He also worked to secure the New York march's chickens, one of which now sits in a cardboard box near the front door of his East Village apartment.
But Lesser and his tweet are far from the only factors responsible for the nationwide march.
Around the same time Lesser sent his tweet, Facebook event pages for tax marches across the country began to pop up.
In New York, two friends from college with no organizing experience created a Facebook event for the protest. Wes Shockley, 33, who works in media analytics, said he had not seen Lesser's tweet, but serendipitously put up the page after attending the women's march in New York with his friend Liz Tursi.
Experienced organizers from the Working Families Party, which plans pro-progressive taxation demonstrations every tax day, spotted Shockley's event and joined in the planning.
In San Francisco, Anne Pruett, a 25-year-old who works as a lab tech and studied biology in college, created the page for her city's march.
Pruett, who has no previous organizing experience, was recovering from ankle surgery at the time of the women's marches. She had seen some of the buzz about the tax marches and decided to create the group while recovering on disability.
"I just really had a lot of free time and a laptop, and there's a lot you can do with those two things," Pruett said.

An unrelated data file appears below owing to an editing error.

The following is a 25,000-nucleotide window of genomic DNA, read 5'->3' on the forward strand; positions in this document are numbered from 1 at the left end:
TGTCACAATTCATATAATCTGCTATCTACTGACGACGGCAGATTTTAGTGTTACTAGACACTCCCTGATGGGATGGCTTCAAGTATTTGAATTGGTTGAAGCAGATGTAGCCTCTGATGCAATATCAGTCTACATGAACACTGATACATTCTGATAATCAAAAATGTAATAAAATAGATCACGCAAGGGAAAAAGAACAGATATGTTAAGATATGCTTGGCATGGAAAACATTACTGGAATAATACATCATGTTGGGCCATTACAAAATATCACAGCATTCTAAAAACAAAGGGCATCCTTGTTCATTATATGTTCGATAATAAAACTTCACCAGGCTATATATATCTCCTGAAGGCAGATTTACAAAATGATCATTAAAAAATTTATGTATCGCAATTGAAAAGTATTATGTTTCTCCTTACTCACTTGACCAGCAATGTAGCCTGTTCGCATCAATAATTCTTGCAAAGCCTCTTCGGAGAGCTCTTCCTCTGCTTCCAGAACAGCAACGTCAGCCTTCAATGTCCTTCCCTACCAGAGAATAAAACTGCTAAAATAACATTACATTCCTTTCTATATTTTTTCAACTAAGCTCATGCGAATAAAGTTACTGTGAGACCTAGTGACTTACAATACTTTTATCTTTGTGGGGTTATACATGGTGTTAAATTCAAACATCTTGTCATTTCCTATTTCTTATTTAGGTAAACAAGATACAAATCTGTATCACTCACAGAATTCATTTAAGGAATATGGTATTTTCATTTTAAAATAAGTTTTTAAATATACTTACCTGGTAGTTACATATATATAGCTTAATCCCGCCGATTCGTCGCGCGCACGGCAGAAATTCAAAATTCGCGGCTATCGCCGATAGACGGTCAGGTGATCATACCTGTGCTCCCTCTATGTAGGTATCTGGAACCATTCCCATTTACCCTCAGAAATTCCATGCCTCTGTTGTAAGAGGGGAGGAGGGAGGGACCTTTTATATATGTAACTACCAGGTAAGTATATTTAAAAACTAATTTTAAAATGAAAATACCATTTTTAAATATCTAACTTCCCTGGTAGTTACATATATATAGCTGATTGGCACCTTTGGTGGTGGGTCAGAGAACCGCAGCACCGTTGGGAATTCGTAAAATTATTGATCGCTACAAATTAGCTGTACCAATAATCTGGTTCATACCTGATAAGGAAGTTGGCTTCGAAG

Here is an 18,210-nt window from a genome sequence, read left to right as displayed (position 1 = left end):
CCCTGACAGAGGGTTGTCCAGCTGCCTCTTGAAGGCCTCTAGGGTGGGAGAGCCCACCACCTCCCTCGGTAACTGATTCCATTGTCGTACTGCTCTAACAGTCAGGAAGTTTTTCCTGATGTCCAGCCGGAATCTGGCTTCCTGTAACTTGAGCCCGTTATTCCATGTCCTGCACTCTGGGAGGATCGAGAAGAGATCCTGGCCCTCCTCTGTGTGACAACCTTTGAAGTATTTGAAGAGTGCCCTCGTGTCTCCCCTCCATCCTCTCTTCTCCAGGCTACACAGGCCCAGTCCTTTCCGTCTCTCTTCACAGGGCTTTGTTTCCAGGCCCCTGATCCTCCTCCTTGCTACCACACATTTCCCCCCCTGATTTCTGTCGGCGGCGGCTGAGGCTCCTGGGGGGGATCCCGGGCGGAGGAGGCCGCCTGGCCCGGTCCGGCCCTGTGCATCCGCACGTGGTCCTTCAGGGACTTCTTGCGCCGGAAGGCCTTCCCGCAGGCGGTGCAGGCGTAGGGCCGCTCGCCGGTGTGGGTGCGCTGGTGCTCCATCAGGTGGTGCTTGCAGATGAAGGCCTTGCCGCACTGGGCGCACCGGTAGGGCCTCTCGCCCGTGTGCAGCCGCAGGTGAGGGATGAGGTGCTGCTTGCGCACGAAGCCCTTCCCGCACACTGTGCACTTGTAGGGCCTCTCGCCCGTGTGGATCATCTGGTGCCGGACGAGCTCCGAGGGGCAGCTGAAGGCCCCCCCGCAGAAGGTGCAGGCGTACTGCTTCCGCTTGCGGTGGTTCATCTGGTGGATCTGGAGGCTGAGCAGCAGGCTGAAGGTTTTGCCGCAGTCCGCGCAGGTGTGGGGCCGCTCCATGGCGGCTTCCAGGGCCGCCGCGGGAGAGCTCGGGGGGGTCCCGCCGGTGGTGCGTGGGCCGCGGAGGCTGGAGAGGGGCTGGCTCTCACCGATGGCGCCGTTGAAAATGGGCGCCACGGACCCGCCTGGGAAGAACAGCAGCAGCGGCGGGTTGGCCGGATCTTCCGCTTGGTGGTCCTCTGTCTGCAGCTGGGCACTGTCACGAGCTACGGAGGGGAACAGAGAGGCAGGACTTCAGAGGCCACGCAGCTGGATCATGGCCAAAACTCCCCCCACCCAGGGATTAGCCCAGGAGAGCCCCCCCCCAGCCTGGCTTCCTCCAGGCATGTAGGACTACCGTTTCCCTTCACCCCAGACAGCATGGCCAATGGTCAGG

In Chicago, Brar, a documentary filmmaker by trade, said he was inspired by Lesser's tweet to make the event page for the march there.
"That night it had 11 people signed up and by the end of the week it was thousands," Brar said. "It had gone viral."
And as April 15 approaches, the group of unlikely organizers are united under one tent. Aside from their local efforts, they exchange ideas nationally over the messaging app Slack and through an email list.
They've faced setbacks that seem to come with the grassroots territory. The march is now backed by at least 25 political organizing groups and various labor unions. Each have their own message and own views about the focus of the march.
There's even been debate about the chickens. Some of the organizers want to stress the serious issue that Trump has not released his taxes, others want to stress inequality in the American tax system, rather than the comical chickens.
Less than two weeks away, the months of herding cats appears to have paid off for the newly minted organizers. San Francisco now has four chickens that will join the marchers. A number of U.S. representatives are expected to speak at the march in Washington, D.C. And Pulitzer Prize-winning journalist David Cay Johnston will appear in a video interview to publicize the marches.
Johnston published two pages of Trump's 2005 tax return in March, showing the president paid $38 million in taxes and had an income of more than $150 million that year.
Johnston's report was one of the few glimpses the public got of Trump's tax returns. In October, The New York Times published a story based on a leaked portion of Trump's 1995 state tax returns. They showed a loss of $916 million that year, in a move that could have allowed him to avoid paying taxes for 18 years, according to the Times.
Trump has downplayed releasing his tax returns, but polls show the marchers have public support. A recent Pew survey found 60 percent of Americans believe Trump has a responsibility to release his tax returns.
For the organizers, though, there are still uncertainties.
Shockley said that the New York organizers plan to hold a news conference Sunday to announce the march to local press. Possibly with a Trump chicken.